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CABI publishes and sells a Compendium of Plant Protection Information on CD-ROM. It usually 'buys' the information which it then sells as part of a commercial, cost-covering enterprise. This process of converting information into a commercial commodity creates a dispensation wherein CABI claims copyright to the product.
This led to a situation wherein CABI could use the public domain information in GPPIS, and not only sell it, but claim copyright to it within the CABI Compendium framework. This was clearly contrary to the spirit and intent of the basis upon which FAO/GPPIS was asking authors to share their ideas and information. The FAO/GPPIS idealism, in effect a pledge by FAO to provide a framework and programme wherein sharing would be unfettered by the 'friction' of copyright and become cost-free to end-users because contributors were not paid, was therefore fundamentally endangered by the inherent shortcomings of the public domain regime of intellectual property rights management.
A process wherein information in the public domain could systematically be converted into a copyrighted commodity, uses the public domain as a source for a commercial sink. At least in principle, it holds the potential to 'suck' information out of the public domain and to place it behind the 'bars' of copyright, thereby enabling the person or institution doing this, to earn for itself, but not for the original creators of the now-traded commodity, a source of income. (The fact that the commercial enterprise is conducted only to cover costs, is neither here nor there: the costs of the original author are still not part of the cost-recovery calculations. The financial benefits of claiming the virtue of being 'not-for-profit' are not shared even-handedly.)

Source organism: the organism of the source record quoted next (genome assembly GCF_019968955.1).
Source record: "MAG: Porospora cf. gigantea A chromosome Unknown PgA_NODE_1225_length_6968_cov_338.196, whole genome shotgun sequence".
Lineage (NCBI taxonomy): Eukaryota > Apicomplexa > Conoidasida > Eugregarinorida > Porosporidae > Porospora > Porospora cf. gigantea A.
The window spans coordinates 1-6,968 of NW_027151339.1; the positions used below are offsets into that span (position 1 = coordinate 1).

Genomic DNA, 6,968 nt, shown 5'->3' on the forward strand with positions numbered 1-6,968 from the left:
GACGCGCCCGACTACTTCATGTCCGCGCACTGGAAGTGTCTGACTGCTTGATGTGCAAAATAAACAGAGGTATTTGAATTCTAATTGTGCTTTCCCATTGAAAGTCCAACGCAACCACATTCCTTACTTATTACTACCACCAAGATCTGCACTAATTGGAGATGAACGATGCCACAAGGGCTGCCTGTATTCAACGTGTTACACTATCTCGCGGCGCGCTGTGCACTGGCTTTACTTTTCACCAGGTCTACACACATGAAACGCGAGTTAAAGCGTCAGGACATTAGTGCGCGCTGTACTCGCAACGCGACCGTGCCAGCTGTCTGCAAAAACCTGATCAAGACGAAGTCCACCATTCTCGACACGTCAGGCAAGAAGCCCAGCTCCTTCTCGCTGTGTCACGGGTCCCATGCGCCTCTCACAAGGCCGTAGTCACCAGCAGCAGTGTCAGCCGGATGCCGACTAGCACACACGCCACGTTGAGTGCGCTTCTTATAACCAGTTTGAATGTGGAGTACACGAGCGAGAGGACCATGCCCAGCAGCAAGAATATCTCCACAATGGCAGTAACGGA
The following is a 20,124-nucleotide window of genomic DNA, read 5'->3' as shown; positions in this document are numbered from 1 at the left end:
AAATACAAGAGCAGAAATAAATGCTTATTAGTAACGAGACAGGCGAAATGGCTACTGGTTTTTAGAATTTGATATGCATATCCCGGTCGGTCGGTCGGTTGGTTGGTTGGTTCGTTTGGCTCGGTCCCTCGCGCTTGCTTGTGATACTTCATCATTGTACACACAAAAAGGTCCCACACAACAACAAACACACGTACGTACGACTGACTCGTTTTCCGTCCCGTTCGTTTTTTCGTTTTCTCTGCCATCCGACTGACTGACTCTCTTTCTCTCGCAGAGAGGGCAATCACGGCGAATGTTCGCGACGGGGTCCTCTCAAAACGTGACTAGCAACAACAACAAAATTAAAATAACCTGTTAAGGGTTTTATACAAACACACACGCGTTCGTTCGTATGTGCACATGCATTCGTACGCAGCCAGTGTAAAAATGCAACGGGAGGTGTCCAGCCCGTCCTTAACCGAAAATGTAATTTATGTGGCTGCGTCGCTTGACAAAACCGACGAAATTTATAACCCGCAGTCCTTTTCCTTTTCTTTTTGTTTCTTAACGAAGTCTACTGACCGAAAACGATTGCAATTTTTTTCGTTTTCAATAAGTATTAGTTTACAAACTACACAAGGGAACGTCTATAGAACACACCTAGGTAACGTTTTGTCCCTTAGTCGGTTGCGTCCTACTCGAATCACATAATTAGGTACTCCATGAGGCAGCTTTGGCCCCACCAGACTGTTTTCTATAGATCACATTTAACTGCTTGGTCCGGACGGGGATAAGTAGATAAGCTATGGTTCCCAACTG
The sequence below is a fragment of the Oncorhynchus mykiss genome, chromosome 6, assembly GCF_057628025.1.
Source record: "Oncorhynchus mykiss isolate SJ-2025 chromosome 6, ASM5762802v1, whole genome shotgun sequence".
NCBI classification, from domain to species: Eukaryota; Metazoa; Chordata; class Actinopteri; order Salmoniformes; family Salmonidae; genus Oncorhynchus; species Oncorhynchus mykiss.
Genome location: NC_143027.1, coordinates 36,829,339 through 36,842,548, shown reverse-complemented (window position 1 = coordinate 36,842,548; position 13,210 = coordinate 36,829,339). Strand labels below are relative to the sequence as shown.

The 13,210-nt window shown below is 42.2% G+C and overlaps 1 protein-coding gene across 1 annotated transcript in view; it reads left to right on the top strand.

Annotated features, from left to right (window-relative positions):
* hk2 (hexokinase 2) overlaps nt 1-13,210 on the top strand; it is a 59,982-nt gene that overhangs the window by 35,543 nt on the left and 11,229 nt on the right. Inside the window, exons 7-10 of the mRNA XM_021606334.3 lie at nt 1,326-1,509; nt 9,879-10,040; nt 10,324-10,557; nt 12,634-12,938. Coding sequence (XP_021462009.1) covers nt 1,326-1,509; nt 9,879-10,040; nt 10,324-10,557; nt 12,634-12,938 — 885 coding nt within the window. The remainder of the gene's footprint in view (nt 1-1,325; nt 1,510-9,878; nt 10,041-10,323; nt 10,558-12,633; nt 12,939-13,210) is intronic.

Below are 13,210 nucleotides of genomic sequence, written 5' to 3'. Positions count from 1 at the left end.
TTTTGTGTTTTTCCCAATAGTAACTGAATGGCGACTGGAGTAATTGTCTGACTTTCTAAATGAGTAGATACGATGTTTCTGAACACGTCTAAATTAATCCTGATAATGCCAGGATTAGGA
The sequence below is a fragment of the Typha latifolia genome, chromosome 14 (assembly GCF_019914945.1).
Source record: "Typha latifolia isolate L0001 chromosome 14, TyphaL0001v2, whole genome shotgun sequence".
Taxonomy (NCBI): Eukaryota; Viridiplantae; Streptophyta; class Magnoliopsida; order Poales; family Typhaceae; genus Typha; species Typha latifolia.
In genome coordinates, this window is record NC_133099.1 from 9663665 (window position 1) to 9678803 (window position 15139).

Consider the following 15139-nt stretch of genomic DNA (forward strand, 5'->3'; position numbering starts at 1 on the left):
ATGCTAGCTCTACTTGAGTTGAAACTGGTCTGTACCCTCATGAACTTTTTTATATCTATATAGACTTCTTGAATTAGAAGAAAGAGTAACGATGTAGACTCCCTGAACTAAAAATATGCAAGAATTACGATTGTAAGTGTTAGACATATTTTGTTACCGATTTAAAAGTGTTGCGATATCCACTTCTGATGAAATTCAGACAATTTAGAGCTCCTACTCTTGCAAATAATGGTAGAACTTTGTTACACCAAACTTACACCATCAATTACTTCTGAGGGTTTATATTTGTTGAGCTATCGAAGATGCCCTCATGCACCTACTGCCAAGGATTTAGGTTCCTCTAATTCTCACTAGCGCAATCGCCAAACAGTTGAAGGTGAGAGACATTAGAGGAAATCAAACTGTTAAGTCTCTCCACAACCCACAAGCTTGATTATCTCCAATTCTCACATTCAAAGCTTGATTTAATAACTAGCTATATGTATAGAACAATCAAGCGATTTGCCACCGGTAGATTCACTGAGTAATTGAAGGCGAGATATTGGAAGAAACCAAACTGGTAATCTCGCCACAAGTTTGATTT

In the light of this unavoidable result of placing ideas and information in the public domain, EcoPort, on behalf of its members, instiututed a copyleft regime of intellectual property rights management which does, for example, make it 'illegal' for products such as the CABI compendia on CD-ROM to 'use' Ecoport information.
This sui juris transition from public domain to copyleft required the pivotal transition that was part of the rubicon transition from GPPIS to EcoPort. It effectively prevented all post-GPPIS use of EcoPort information from being sold commercially, and, indeed, explicitly placed all old public domain data previously in GPPIS under copyleft protection.
Since GPPIS has been discontinued as both a public Internet service and a CD-ROM product, and because the content of GPPIS is only a fraction of what is in EcoPort under copyleft protection, the potential opportunity for abuse of the generosity of EcoPort authors to make their information available at no charge to end-users has been stemmed. And, there are few better explanations for the existence of the EcoPort Foundation: it is the formal institutional framework to protect the rights of volunteer knowledge workers in perpetuity.
EcoPort authors and the Foundation view information as the currency of the New Economy and because of its fungible nature, they generously aim to provide the catalyst of free information to drive the process of learning which has to be the fundamental process of personal emancipation and acceptance of responsibility to sustain Our Common Future.